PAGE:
I just got new glasses—without going to an optometrist.
It's another innovation made possible by the internet.
Going to an optometrist can be a pain. You have to leave work, get to an optometrist's office, sit in a waiting room and then pay an average of $95 (in my town). But I got a prescription for just $50—without leaving my computer.
This is possible thanks to a company called Opternative ("optometry alternative"). The company claims its online test is just as good as an in-person eye exam.
I was skeptical. It's over the internet! How can a computer replicate what optometrists do in their offices with impressive-looking machines?
"This is the beauty of technology," answered Dick Carpenter, director of strategic research for the libertarian law firm the Institute for Justice.
Carpenter researched Opternative's test and concludes that it is just as good as an in-person exam. "Sometimes better, some research has indicated."
Here's how it works: First, you answer some medical questions.
Then, while holding your cellphone, you follow prompts on the phone while looking at your computer screen, selecting which lines look sharper, or which numbers you see.
One day later, they send you a prescription. Mine exactly matched the prescription I got from my ophthalmologist, a medical doctor who charges much more.
Fast, cheap, and easy.
So naturally, optometrists want this alternative banned. "This is really foolhardy and really dangerous," said former American Optometric Association president Andrea Thau on "Good Morning America."
She wouldn't do an interview with me. Nor would anyone else from her Association—despite our sending them emails for a month.
I assume they knew I'd mock them for trying to ban the competition. Which they are trying to do. They wrote the FDA that the at-home test "should be taken off the market."
What they're really saying is that patients should not have the right to make any choices in their own vision care.
The optometrists are bottleneckers. Bottleneckers: Gaming the Government for Power and Private Profit is the title of Dick Carpenter's new book. He studies how established professionals use government to limit competition.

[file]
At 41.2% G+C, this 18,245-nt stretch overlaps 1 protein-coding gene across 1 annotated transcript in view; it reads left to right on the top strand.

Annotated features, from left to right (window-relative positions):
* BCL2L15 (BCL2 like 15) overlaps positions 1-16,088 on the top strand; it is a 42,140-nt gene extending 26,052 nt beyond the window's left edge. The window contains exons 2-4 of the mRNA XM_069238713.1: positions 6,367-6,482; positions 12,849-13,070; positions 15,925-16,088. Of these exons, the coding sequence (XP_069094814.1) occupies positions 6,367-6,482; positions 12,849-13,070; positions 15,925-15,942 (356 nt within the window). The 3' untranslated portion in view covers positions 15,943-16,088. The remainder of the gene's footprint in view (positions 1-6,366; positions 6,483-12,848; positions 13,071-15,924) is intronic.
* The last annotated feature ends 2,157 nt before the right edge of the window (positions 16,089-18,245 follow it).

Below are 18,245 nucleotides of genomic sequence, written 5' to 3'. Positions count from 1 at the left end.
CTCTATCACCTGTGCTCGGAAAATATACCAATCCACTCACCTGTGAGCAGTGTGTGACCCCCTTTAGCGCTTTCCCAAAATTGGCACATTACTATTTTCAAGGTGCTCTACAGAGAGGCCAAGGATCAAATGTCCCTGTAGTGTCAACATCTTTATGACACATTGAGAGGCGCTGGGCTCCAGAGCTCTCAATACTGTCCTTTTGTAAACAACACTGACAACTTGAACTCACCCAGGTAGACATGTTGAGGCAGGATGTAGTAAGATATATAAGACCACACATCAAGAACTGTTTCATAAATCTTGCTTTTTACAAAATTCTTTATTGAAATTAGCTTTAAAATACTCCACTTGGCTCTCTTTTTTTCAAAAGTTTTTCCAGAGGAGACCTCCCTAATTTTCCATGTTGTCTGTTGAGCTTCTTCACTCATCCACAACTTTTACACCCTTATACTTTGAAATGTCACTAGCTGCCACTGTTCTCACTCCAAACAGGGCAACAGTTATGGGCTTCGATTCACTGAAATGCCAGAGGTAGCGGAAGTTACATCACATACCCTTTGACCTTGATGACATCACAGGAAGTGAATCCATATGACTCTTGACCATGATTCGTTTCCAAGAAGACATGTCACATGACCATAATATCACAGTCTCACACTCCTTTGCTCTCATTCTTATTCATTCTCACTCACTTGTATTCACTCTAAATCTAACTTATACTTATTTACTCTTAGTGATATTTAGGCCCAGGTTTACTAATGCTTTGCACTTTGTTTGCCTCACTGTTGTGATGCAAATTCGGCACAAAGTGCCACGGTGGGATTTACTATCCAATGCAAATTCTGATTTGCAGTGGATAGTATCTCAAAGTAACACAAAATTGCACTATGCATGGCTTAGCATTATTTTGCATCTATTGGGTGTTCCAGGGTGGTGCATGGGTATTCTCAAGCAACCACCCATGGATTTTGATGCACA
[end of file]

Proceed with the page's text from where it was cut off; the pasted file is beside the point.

Cosmetologists get laws passed that force hair-braiders to spend $5,000 on useless courses and tests. Restaurants limit food trucks. Established florists ban newcomers. Optometrists want to ban Opternative's test.
Bottleneckers like them have clout in legislatures because their lobbyists give politicians money. They persuaded 13 states to draft bills that would ban at-home tests.
In South Carolina, then-Governor Nikki Haley vetoed the ban, correctly calling it anti-competitive. But the legislators were beholden to the optometrists' lobby; they overrode her veto.
The optometrists say that a home test is too risky because no doctor is there to look for diseases. I confronted Opternative's spokesman about that. He said the test's questionnaire filters out sick people by asking questions like: "Any health conditions? … pregnancy, nursing, diabetes … Any medication that affects your vision? … Sertraline, Amitriptyline…?"
Obviously, a questionnaire is not as good as a doctor. But it does screen out some people. Opternative rejected me the first time I tried.
I then lied about my age to test their service.
I don't recommend lying on medical forms. But a cheap internet prescription is not much of a threat to public health.
Barbers claim an unlicensed barber might give you a bad haircut or cut you.
Florists say an unlicensed flower arranger might spoil your wedding.
The optometrists at least have a better argument: The at-home eye test might miss a disease.
But I say we consumers should get to choose what risks we take.
I choose to go to an ophthalmologist because I can afford it, and at my age, I want a glaucoma test.
But many young people don't want to spend that money. And many people just don't have time. That's probably why lots of Americans never go to any eye doctor, ever. Opternative at least gives them an alternative—a way to get a prescription without going to a doctor.
It's good to have a choice.
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